Infants partake in a developmental process between birth and 18 months which takes them from small movement while lying on their anterior side, through to walking, running, and jumping. In order to properly progress through this process, infants must learn to crawl before they learn to walk; though this process can be altered by the influence of infant locomotor devices.
The use of infant locomotor devices such as walkers, jumpers, and exersaucers are widely controversial amongst parents and pediatricians. Parents often cite benefits to the child with device exposure, whereas pediatricians often warn against the use of them. The concern of the pediatricians lay within the risk that comes along with increased mobility, as well as the upright position the device puts the child in. The child is often unable to place themselves in this position outside of the device due to not being ready in their developmental pathway. The device places the child upright with their legs hanging below with their feet not flat on the ground supporting weight. This position can place strain on the infants’ hips, lower back, and trunk.
Research shows that infants with prolonged device exposure tend to reach their locomotor milestones later than infants with average to ideal exposure. Infants with prolonged device exposure have also been found to score lower on developmental assessments. To reduce the risk of injury and developmental delay, the American Academy of Pediatrics ban the production and sale of infant walkers, and advised parents allow their children to play in more natural positions, rather than the position the locomotor devices place the child in.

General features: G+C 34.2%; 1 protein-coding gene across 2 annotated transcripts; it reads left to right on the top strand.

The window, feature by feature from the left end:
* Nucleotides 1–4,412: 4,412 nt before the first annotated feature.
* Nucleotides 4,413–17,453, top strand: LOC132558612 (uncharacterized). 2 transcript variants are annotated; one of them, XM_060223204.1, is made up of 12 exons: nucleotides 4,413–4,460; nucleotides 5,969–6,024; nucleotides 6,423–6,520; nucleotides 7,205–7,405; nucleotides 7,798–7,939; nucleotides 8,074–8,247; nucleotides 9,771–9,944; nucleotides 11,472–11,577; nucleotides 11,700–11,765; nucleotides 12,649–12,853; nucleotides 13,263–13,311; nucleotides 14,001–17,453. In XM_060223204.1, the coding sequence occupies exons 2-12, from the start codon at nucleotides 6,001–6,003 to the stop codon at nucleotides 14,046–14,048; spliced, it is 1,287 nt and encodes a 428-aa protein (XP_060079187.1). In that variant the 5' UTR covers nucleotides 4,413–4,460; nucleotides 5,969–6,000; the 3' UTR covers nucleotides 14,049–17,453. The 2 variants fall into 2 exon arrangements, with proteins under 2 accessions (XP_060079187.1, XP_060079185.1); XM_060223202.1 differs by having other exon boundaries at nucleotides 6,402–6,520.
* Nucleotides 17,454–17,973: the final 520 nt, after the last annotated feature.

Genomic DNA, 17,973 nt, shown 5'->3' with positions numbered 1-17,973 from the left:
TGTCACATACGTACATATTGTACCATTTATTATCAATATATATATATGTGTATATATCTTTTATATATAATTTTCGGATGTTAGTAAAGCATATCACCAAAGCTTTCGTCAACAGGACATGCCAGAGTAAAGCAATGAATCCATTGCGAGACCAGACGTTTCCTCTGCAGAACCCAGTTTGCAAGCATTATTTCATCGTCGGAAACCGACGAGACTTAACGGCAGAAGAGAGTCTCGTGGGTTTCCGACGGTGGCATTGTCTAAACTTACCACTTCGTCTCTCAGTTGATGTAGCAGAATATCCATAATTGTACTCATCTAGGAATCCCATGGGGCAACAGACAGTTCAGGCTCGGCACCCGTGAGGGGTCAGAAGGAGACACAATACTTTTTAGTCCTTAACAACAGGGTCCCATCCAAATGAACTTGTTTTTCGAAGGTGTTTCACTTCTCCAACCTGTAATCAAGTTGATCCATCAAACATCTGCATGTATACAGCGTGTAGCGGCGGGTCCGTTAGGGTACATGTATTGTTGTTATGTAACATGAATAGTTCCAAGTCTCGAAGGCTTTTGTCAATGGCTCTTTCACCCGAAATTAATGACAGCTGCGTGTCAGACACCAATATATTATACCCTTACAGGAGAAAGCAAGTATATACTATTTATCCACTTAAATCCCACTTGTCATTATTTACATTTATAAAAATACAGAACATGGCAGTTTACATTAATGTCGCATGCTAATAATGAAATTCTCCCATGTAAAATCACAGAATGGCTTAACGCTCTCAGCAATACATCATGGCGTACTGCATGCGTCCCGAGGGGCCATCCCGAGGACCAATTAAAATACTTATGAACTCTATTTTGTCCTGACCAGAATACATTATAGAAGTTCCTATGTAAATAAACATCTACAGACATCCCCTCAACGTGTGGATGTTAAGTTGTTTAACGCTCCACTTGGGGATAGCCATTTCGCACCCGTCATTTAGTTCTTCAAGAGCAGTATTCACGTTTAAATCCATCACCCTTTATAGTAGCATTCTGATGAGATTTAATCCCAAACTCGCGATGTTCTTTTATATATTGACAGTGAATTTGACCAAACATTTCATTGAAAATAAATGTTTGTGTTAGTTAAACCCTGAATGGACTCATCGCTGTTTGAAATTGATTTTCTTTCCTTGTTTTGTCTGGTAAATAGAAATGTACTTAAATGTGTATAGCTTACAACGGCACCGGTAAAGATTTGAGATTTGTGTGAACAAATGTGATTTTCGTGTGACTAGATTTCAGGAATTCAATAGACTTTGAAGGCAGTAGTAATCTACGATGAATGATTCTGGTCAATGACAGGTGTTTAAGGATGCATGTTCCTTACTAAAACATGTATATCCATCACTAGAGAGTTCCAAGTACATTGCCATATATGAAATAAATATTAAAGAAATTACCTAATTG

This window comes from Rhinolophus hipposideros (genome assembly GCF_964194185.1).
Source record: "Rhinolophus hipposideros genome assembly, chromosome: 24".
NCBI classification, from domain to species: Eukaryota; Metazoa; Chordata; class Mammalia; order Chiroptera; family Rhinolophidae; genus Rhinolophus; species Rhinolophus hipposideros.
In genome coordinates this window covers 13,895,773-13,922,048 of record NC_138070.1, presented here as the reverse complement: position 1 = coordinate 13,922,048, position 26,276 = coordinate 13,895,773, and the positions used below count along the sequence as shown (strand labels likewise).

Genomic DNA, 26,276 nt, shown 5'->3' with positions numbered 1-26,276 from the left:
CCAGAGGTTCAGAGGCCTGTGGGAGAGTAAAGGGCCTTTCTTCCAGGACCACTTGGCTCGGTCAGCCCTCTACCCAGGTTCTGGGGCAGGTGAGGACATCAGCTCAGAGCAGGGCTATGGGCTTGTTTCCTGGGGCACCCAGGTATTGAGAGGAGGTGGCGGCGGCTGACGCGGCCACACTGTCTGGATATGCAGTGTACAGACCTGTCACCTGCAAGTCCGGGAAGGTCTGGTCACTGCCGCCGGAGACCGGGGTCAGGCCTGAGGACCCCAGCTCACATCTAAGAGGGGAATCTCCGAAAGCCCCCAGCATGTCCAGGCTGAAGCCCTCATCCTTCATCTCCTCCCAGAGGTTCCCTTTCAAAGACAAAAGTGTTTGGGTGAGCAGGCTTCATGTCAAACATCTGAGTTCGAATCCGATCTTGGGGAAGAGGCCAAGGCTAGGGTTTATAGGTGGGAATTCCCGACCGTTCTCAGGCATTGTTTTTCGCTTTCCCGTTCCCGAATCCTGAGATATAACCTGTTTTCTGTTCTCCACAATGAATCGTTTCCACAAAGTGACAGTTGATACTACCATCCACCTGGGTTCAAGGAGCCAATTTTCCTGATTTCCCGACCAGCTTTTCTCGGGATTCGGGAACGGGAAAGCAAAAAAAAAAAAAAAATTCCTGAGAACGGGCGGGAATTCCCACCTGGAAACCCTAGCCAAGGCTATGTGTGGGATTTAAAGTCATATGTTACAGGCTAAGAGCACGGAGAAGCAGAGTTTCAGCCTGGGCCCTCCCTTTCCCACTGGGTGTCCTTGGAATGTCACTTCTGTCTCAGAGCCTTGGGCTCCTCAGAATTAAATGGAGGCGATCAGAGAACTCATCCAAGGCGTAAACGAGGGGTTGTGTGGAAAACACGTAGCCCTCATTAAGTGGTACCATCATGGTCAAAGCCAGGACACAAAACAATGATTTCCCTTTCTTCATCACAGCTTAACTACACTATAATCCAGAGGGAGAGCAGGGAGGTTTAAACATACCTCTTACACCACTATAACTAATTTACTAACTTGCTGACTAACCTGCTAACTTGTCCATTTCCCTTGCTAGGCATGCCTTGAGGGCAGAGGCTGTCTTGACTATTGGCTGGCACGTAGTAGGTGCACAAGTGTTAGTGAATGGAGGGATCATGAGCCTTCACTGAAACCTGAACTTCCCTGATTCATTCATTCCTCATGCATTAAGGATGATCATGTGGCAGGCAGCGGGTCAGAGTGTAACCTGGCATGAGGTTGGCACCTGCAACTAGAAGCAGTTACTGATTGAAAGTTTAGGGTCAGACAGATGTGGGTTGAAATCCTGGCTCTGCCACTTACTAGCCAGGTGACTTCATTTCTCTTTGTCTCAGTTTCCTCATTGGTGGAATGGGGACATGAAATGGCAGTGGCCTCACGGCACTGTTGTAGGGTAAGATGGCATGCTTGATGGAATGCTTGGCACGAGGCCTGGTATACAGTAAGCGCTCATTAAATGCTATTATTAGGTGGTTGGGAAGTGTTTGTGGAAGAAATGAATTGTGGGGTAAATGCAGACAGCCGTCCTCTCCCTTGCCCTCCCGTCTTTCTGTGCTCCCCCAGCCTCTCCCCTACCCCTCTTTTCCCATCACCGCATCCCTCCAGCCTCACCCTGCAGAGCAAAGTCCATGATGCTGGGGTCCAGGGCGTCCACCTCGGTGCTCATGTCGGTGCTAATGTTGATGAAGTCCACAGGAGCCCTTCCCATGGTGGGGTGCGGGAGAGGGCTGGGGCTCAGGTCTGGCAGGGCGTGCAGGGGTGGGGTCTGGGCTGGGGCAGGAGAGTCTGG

In order to bridge the gap of education provided to parents and caregivers, and the knowledge of the pediatricians, further research should be done to collect up to date data of the impact of these devices and the long-term impact of these devices past the age of three. Working to expand the educational outreach to parents, particularly in the medical setting, would also be beneficial in working to reduce the exposure infants have to these devices and in turn, the number of injuries and developmental delays associated with use.
Included in this item (2)
- The Effect of Infant Locomotor Devices on Muscle Development and Locomotion in Infants: A Review